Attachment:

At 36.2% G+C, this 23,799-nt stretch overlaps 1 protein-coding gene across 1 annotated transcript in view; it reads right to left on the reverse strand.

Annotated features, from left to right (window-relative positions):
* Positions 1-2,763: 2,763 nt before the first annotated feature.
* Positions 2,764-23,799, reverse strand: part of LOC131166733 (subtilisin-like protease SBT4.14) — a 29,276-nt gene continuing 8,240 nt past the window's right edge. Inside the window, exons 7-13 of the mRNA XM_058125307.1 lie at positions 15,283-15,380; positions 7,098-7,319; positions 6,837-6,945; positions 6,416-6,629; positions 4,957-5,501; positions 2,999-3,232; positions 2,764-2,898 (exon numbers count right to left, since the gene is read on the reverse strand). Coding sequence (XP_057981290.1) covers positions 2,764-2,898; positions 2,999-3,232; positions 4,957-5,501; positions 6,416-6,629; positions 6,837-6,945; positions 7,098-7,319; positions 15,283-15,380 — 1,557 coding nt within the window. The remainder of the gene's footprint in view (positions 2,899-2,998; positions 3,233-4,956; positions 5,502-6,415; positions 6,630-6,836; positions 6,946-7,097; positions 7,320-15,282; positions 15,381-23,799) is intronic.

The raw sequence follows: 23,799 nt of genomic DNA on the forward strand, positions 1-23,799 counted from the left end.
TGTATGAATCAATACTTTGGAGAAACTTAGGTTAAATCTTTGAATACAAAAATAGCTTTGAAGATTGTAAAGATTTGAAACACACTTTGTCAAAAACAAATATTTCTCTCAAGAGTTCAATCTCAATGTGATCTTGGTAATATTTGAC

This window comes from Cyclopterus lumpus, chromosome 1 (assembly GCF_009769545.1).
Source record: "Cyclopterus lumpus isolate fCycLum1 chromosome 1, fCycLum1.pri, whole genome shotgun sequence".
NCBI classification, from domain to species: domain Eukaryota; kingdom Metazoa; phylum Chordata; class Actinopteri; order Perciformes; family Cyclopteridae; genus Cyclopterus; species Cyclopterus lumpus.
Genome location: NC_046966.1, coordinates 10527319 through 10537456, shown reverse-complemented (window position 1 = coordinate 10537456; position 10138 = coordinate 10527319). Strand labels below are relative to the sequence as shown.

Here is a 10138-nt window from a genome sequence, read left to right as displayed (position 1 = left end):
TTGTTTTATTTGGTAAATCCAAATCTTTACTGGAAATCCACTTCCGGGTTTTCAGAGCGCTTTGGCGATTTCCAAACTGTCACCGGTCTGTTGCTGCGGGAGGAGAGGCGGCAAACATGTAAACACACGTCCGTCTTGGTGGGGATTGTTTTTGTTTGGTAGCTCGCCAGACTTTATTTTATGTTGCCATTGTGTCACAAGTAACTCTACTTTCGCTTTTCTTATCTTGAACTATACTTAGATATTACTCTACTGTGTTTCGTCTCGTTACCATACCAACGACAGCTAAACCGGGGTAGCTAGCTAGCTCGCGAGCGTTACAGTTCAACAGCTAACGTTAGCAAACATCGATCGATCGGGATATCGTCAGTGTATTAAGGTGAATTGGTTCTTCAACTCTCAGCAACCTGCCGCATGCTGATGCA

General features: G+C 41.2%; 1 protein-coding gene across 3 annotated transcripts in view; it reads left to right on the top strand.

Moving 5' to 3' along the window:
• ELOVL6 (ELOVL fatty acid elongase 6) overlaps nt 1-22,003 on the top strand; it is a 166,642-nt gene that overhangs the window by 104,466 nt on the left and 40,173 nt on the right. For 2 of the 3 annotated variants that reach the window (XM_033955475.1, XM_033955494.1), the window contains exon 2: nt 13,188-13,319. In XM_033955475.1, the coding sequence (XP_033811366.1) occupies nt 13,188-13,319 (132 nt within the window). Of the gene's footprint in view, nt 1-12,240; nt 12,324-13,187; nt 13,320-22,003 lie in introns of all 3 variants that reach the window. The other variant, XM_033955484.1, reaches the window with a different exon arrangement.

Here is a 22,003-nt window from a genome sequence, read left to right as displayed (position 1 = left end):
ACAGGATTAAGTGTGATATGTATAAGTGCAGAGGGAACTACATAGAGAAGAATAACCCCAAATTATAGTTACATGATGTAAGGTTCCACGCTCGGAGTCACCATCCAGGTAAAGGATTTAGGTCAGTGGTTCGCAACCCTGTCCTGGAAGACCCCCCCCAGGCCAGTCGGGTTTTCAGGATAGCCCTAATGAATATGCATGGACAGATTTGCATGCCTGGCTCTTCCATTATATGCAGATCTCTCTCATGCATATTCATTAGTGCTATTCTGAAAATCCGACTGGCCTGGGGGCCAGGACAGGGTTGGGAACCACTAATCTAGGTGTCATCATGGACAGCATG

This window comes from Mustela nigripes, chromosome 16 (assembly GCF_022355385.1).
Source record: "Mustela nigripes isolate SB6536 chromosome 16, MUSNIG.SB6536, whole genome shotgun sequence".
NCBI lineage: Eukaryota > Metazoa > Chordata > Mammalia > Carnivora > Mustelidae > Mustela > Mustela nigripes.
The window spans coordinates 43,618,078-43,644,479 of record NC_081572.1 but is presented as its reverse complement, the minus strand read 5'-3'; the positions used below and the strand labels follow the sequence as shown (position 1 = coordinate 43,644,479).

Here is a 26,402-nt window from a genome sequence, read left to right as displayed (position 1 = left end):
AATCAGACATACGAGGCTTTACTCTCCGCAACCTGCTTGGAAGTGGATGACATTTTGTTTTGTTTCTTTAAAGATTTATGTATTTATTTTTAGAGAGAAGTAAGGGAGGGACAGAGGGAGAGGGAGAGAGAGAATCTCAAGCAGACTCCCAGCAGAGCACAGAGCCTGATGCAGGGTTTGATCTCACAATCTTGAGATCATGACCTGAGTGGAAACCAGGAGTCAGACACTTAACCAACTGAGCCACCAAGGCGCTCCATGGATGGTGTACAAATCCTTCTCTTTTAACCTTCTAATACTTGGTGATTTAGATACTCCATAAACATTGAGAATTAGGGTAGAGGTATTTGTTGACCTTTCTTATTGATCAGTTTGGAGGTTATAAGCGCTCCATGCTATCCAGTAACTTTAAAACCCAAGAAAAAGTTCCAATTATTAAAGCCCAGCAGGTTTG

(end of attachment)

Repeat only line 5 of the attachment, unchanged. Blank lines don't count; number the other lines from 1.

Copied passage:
The raw sequence follows: 23,799 nt of genomic DNA on the forward strand, positions 1-23,799 counted from the left end.